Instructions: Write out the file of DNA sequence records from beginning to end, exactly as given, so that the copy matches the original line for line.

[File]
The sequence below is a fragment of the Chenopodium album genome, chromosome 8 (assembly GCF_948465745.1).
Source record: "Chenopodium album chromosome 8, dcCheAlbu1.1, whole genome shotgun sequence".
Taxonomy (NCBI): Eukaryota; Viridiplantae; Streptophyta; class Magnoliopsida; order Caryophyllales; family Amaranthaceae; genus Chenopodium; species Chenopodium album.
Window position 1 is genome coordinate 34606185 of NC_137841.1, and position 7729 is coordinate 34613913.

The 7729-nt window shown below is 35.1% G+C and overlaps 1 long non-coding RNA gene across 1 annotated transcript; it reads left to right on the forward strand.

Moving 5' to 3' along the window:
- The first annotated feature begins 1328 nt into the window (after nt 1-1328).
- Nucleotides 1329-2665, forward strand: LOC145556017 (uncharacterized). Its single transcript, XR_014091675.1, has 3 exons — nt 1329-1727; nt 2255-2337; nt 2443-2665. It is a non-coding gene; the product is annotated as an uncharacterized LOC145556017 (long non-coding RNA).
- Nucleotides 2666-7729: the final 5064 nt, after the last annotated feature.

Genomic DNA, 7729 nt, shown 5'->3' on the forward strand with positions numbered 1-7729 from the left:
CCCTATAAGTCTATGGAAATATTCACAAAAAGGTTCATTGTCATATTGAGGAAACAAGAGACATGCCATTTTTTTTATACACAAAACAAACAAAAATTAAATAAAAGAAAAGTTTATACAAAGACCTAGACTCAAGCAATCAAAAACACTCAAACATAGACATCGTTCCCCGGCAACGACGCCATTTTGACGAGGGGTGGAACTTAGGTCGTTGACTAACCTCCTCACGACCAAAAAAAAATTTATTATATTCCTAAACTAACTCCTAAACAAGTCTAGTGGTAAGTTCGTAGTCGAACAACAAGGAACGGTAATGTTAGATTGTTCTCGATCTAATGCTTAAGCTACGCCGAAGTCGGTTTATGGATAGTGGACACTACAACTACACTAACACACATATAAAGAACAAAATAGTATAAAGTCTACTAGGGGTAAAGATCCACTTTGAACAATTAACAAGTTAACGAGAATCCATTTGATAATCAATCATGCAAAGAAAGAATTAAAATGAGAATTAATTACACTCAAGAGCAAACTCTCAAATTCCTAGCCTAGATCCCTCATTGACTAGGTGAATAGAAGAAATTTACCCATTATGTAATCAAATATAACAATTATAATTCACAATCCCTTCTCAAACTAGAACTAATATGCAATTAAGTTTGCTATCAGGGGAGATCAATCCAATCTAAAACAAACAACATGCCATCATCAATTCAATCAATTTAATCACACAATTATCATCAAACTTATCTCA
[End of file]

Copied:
The sequence below is a fragment of the Chenopodium album genome, chromosome 8 (assembly GCF_948465745.1).
Source record: "Chenopodium album chromosome 8, dcCheAlbu1.1, whole genome shotgun sequence".
Taxonomy (NCBI): Eukaryota; Viridiplantae; Streptophyta; class Magnoliopsida; order Caryophyllales; family Amaranthaceae; genus Chenopodium; species Chenopodium album.
Window position 1 is genome coordinate 34606185 of NC_137841.1, and position 7729 is coordinate 34613913.

The 7729-nt window shown below is 35.1% G+C and overlaps 1 long non-coding RNA gene across 1 annotated transcript; it reads left to right on the forward strand.

Moving 5' to 3' along the window:
- The first annotated feature begins 1328 nt into the window (after nt 1-1328).
- Nucleotides 1329-2665, forward strand: LOC145556017 (uncharacterized). Its single transcript, XR_014091675.1, has 3 exons — nt 1329-1727; nt 2255-2337; nt 2443-2665. It is a non-coding gene; the product is annotated as an uncharacterized LOC145556017 (long non-coding RNA).
- Nucleotides 2666-7729: the final 5064 nt, after the last annotated feature.

Genomic DNA, 7729 nt, shown 5'->3' on the forward strand with positions numbered 1-7729 from the left:
CCCTATAAGTCTATGGAAATATTCACAAAAAGGTTCATTGTCATATTGAGGAAACAAGAGACATGCCATTTTTTTTATACACAAAACAAACAAAAATTAAATAAAAGAAAAGTTTATACAAAGACCTAGACTCAAGCAATCAAAAACACTCAAACATAGACATCGTTCCCCGGCAACGACGCCATTTTGACGAGGGGTGGAACTTAGGTCGTTGACTAACCTCCTCACGACCAAAAAAAAATTTATTATATTCCTAAACTAACTCCTAAACAAGTCTAGTGGTAAGTTCGTAGTCGAACAACAAGGAACGGTAATGTTAGATTGTTCTCGATCTAATGCTTAAGCTACGCCGAAGTCGGTTTATGGATAGTGGACACTACAACTACACTAACACACATATAAAGAACAAAATAGTATAAAGTCTACTAGGGGTAAAGATCCACTTTGAACAATTAACAAGTTAACGAGAATCCATTTGATAATCAATCATGCAAAGAAAGAATTAAAATGAGAATTAATTACACTCAAGAGCAAACTCTCAAATTCCTAGCCTAGATCCCTCATTGACTAGGTGAATAGAAGAAATTTACCCATTATGTAATCAAATATAACAATTATAATTCACAATCCCTTCTCAAACTAGAACTAATATGCAATTAAGTTTGCTATCAGGGGAGATCAATCCAATCTAAAACAAACAACATGCCATCATCAATTCAATCAATTTAATCACACAATTATCATCAAACTTATCTCA